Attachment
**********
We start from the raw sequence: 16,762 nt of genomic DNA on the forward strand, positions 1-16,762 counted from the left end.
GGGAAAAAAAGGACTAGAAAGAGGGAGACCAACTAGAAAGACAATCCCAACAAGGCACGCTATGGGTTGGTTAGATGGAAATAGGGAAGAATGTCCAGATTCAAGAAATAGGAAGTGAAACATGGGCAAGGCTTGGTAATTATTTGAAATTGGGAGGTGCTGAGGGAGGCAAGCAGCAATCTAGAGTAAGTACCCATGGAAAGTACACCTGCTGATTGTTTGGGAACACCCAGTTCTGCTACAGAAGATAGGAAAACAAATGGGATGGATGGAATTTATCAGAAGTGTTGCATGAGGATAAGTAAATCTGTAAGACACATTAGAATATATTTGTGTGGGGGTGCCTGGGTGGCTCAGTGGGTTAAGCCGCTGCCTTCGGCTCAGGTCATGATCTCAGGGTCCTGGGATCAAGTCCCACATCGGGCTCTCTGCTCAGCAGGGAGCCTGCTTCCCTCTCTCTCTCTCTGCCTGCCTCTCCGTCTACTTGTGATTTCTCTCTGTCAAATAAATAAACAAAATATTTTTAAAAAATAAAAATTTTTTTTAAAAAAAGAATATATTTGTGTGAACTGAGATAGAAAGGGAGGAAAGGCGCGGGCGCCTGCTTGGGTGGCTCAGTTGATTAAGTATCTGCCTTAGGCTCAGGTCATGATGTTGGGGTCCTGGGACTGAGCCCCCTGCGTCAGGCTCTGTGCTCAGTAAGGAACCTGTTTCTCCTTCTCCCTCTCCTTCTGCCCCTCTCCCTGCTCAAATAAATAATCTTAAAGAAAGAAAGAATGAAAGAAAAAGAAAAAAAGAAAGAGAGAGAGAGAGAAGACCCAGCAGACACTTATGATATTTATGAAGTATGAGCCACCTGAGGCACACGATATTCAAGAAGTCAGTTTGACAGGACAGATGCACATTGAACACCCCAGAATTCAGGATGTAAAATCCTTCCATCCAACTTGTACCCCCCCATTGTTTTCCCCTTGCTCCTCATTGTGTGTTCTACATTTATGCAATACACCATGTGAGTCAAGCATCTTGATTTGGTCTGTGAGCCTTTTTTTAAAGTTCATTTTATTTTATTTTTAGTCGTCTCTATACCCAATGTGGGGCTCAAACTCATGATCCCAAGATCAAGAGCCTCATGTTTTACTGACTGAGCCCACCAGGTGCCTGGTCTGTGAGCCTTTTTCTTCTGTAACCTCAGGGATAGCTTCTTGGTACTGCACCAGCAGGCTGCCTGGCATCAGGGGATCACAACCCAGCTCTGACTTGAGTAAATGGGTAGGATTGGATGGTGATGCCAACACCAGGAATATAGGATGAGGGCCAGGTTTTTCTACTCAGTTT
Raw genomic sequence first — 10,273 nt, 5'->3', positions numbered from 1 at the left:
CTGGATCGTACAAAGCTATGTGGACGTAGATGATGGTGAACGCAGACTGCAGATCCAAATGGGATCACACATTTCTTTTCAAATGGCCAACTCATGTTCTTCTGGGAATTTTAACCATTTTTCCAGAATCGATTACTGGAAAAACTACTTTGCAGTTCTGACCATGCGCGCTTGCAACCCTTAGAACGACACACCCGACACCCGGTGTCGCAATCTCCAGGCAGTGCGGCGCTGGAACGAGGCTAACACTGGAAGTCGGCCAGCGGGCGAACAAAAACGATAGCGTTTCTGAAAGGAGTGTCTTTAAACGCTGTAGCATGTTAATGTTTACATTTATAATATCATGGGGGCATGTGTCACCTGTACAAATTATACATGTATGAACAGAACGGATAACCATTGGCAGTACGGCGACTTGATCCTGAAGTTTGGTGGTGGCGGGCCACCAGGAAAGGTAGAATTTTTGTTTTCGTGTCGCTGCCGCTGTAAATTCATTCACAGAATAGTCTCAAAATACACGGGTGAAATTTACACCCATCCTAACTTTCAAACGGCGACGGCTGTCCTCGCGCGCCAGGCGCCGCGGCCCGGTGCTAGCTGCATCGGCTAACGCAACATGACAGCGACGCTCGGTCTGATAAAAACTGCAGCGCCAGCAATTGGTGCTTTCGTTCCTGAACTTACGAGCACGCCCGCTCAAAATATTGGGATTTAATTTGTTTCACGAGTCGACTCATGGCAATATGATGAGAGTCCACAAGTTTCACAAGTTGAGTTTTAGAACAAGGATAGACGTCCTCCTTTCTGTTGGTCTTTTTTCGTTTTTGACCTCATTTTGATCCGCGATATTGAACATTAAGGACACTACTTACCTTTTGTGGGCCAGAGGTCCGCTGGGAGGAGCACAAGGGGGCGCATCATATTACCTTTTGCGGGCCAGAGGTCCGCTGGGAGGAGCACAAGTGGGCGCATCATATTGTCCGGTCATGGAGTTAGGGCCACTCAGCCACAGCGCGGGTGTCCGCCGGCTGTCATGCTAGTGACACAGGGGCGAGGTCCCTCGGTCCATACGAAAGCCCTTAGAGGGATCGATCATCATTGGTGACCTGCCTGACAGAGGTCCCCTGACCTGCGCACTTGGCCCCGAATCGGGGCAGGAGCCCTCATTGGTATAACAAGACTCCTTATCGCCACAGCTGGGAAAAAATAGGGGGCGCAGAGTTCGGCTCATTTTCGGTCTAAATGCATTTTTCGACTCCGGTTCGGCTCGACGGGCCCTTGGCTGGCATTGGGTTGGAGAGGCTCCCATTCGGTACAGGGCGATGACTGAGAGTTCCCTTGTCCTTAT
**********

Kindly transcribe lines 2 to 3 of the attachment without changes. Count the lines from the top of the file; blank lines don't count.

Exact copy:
GGGAAAAAAAGGACTAGAAAGAGGGAGACCAACTAGAAAGACAATCCCAACAAGGCACGCTATGGGTTGGTTAGATGGAAATAGGGAAGAATGTCCAGATTCAAGAAATAGGAAGTGAAACATGGGCAAGGCTTGGTAATTATTTGAAATTGGGAGGTGCTGAGGGAGGCAAGCAGCAATCTAGAGTAAGTACCCATGGAAAGTACACCTGCTGATTGTTTGGGAACACCCAGTTCTGCTACAGAAGATAGGAAAACAAATGGGATGGATGGAATTTATCAGAAGTGTTGCATGAGGATAAGTAAATCTGTAAGACACATTAGAATATATTTGTGTGGGGGTGCCTGGGTGGCTCAGTGGGTTAAGCCGCTGCCTTCGGCTCAGGTCATGATCTCAGGGTCCTGGGATCAAGTCCCACATCGGGCTCTCTGCTCAGCAGGGAGCCTGCTTCCCTCTCTCTCTCTCTGCCTGCCTCTCCGTCTACTTGTGATTTCTCTCTGTCAAATAAATAAACAAAATATTTTTAAAAAATAAAAATTTTTTTTAAAAAAAGAATATATTTGTGTGAACTGAGATAGAAAGGGAGGAAAGGCGCGGGCGCCTGCTTGGGTGGCTCAGTTGATTAAGTATCTGCCTTAGGCTCAGGTCATGATGTTGGGGTCCTGGGACTGAGCCCCCTGCGTCAGGCTCTGTGCTCAGTAAGGAACCTGTTTCTCCTTCTCCCTCTCCTTCTGCCCCTCTCCCTGCTCAAATAAATAATCTTAAAGAAAGAAAGAATGAAAGAAAAAGAAAAAAAGAAAGAGAGAGAGAGAGAAGACCCAGCAGACACTTATGATATTTATGAAGTATGAGCCACCTGAGGCACACGATATTCAAGAAGTCAGTTTGACAGGACAGATGCACATTGAACACCCCAGAATTCAGGATGTAAAATCCTTCCATCCAACTTGTACCCCCCCATTGTTTTCCCCTTGCTCCTCATTGTGTGTTCTACATTTATGCAATACACCATGTGAGTCAAGCATCTTGATTTGGTCTGTGAGCCTTTTTTTAAAGTTCATTTTATTTTATTTTTAGTCGTCTCTATACCCAATGTGGGGCTCAAACTCATGATCCCAAGATCAAGAGCCTCATGTTTTACTGACTGAGCCCACCAGGTGCCTGGTCTGTGAGCCTTTTTCTTCTGTAACCTCAGGGATAGCTTCTTGGTACTGCACCAGCAGGCTGCCTGGCATCAGGGGATCACAACCCAGCTCTGACTTGAGTAAATGGGTAGGATTGGATGGTGATGCCAACACCAGGAATATAGGATGAGGGCCAGGTTTTTCTACTCAGTTT
Raw genomic sequence first — 10,273 nt, 5'->3', positions numbered from 1 at the left: